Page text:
Recruitment & Retention

Will 3,000 Teachers in South Carolina Soon Retire Because of a Policy Change?

By Madeline Will — June 22, 2018 2 min read
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At stake in South Carolina’s budget talks is a program that offers financial incentives for teachers to stay in the profession past retirement age—and educators fear that if the program expires, the statewide teacher shortage will dramatically worsen.

The Teacher Employee Retention Incentive program, or TERI, allows teachers to technically retire, but continue working. Their monthly retirement benefits are deposited into a special account for up to five years. The program was initially designed for teachers, but later expanded to all state employees.

The program is set to end June 30, and the newspaper The State reports that about 6,630 state workers—and 3,380 educators, including teachers and other public-school employees—could walk off the job then. They don’t have to quit—but without the program, the state won’t allow retirees to collect retirement benefits after they earn $10,000 from their job, so state agencies and schools are predicting a mass exodus. (South Carolina already does exempt teachers in high-needs geographical and subject areas from the retirement earnings cap.)

Legislators have proposed a one-year extension of the program, but it’s wrapped up in budget talks, which have stalled.

South Carolina’s retirement system has been in crisis mode, with the state pension system reporting a $24 billion funding shortfall this year, according to the Post and Courier. The TERI program is contributing to the financial struggles, with critics referring to the arrangement as “double-dipping,” but educators have urged legislators to keep the program going for a little while longer.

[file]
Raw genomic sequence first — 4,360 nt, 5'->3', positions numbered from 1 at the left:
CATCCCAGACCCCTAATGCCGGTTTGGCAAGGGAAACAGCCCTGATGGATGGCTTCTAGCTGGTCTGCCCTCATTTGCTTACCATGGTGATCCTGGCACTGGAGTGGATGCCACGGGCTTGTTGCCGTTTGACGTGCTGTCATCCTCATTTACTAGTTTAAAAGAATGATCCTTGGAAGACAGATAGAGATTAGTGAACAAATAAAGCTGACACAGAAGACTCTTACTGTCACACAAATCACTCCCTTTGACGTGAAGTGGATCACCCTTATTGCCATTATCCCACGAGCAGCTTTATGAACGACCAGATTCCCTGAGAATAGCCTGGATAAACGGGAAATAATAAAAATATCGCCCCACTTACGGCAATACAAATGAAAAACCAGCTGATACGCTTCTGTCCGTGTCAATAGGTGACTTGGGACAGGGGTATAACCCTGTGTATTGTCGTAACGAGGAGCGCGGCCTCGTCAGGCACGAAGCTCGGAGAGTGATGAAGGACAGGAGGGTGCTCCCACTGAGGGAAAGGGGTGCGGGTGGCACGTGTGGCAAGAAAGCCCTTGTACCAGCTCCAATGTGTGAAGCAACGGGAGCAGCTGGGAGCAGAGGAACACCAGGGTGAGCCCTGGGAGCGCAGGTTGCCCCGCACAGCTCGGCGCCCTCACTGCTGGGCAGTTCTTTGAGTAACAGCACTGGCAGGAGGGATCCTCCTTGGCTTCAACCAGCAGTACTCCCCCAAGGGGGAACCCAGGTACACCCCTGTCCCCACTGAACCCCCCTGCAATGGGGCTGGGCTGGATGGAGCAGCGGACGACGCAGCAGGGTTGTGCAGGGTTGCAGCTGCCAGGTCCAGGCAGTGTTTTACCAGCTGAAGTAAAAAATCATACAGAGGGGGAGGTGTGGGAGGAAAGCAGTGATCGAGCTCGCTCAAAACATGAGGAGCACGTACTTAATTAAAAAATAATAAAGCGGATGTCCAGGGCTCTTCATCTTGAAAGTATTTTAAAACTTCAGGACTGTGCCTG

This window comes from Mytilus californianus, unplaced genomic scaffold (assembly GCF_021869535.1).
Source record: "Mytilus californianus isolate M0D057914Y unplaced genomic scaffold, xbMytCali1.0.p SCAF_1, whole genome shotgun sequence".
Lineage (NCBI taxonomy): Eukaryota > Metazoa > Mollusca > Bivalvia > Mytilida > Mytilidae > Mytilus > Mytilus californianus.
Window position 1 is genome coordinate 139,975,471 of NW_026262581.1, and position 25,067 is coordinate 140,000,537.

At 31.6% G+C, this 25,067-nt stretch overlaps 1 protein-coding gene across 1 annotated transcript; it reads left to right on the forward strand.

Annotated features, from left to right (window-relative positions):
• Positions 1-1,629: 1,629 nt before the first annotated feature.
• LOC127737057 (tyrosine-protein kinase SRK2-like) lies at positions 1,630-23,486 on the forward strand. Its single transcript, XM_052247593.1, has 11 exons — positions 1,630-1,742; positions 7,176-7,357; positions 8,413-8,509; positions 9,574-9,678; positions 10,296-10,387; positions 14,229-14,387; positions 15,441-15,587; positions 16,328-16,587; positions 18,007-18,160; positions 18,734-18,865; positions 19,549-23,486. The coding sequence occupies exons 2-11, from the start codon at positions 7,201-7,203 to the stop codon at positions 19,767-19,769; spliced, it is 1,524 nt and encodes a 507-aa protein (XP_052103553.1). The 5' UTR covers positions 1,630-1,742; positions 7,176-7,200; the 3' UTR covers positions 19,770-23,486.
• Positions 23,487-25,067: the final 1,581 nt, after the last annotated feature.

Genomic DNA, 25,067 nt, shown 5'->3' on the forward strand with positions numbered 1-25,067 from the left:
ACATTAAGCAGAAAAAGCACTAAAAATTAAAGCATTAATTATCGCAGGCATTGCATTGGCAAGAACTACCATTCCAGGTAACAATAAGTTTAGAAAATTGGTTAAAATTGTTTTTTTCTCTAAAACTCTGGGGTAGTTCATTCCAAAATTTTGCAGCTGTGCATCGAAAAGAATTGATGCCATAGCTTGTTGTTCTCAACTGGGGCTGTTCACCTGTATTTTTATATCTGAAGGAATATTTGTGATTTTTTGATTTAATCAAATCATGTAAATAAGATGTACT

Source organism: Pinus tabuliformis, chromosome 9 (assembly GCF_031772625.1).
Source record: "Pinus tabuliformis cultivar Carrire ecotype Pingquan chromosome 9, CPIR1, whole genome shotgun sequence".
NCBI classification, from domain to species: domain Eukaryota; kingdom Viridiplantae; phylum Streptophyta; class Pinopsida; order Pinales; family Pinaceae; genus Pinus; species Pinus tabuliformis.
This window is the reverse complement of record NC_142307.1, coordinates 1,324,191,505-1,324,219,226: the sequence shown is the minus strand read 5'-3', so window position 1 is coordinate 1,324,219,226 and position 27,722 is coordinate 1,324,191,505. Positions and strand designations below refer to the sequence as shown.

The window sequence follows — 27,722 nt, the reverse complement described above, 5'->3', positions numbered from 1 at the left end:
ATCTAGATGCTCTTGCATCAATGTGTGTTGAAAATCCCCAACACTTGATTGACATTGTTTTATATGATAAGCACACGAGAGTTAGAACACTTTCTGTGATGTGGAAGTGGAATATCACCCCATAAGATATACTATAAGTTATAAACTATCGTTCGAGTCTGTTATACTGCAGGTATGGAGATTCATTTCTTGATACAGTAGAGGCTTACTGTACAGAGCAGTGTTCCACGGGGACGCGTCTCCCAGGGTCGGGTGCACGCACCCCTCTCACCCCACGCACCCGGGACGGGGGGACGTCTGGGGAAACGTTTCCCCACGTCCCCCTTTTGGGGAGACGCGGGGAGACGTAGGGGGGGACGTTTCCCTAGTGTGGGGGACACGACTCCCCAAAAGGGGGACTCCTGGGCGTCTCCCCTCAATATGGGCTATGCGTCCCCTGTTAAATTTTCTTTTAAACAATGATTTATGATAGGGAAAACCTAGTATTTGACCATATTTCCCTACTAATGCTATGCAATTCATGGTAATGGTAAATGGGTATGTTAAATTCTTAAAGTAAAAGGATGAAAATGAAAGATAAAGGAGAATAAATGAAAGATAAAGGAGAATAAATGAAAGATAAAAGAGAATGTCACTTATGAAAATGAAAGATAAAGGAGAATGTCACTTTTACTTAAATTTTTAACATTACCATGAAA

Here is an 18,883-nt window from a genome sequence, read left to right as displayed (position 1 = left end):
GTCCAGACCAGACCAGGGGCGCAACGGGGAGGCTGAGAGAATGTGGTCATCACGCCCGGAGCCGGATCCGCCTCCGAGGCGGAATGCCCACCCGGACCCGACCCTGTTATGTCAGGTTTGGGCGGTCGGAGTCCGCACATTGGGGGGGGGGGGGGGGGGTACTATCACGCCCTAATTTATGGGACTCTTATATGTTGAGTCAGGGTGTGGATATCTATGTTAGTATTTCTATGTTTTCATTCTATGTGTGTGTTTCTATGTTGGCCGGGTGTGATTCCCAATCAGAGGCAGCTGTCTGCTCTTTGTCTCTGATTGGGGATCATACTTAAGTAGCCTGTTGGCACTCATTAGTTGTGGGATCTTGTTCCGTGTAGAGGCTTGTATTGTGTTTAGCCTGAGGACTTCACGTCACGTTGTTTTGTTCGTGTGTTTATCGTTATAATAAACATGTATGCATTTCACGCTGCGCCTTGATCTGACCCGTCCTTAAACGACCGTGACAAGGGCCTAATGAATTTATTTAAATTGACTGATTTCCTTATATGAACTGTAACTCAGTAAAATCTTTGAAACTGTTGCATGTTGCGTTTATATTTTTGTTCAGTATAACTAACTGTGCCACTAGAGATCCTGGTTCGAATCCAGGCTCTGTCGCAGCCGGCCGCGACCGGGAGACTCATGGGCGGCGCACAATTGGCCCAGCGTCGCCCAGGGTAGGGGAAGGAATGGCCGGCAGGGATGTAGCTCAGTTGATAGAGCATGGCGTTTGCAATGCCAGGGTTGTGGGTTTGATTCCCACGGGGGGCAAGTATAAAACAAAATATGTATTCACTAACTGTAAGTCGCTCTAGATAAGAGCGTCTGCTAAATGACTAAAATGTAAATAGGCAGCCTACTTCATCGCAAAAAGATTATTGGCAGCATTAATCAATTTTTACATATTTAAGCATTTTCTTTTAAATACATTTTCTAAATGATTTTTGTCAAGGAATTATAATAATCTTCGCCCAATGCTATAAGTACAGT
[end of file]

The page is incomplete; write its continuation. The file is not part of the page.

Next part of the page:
Otherwise, schools across the state are not prepared to lose some of their most experienced teachers. The Greenville County superintendent, for instance, told Fox Carolina that the school district has 143 teachers enrolled in the TERI program. The district already has a teacher shortage, he said, and ending the program will intensify it.

“Long term, no, TERI is not a good option. ... It is a failed bandage at best,” wrote Jon Pedersen, the dean of the University of South Carolina College of Education, in an opinion piece for The State. “But the criticisms of TERI overlook this essential question: What’s the alternative for today? Open the floodgates and let anyone teach?”

South Carolina estimates that it will need more than 5,000 new teachers each year, but teacher-preparation programs graduate about 2,000 candidates a year. While the state department of education has invested $500,000 in an ad campaign to attract new teachers to the profession, Pedersen wrote in his essay that the focus needs to be on retaining teachers. He added that the USC college of education recently created an induction program to support graduates in the first years of their career.

South Carolina lawmakers must also decide during budget talks how much of a pay raise to give teachers. On May 19, a Saturday, dozens of educators across the state protested in front of an empty Statehouse, calling for better teacher pay. According to 2016-17 National Education Association salary data, the average S.C. teacher makes $50,000—almost $10,000 less than the national average.

Clarification: This article has been updated to reflect that teachers in high-needs geographical and subject areas can be exempt from the retirement earnings cap.

Image via Pixabay

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A version of this news article first appeared in the Teacher Beat blog.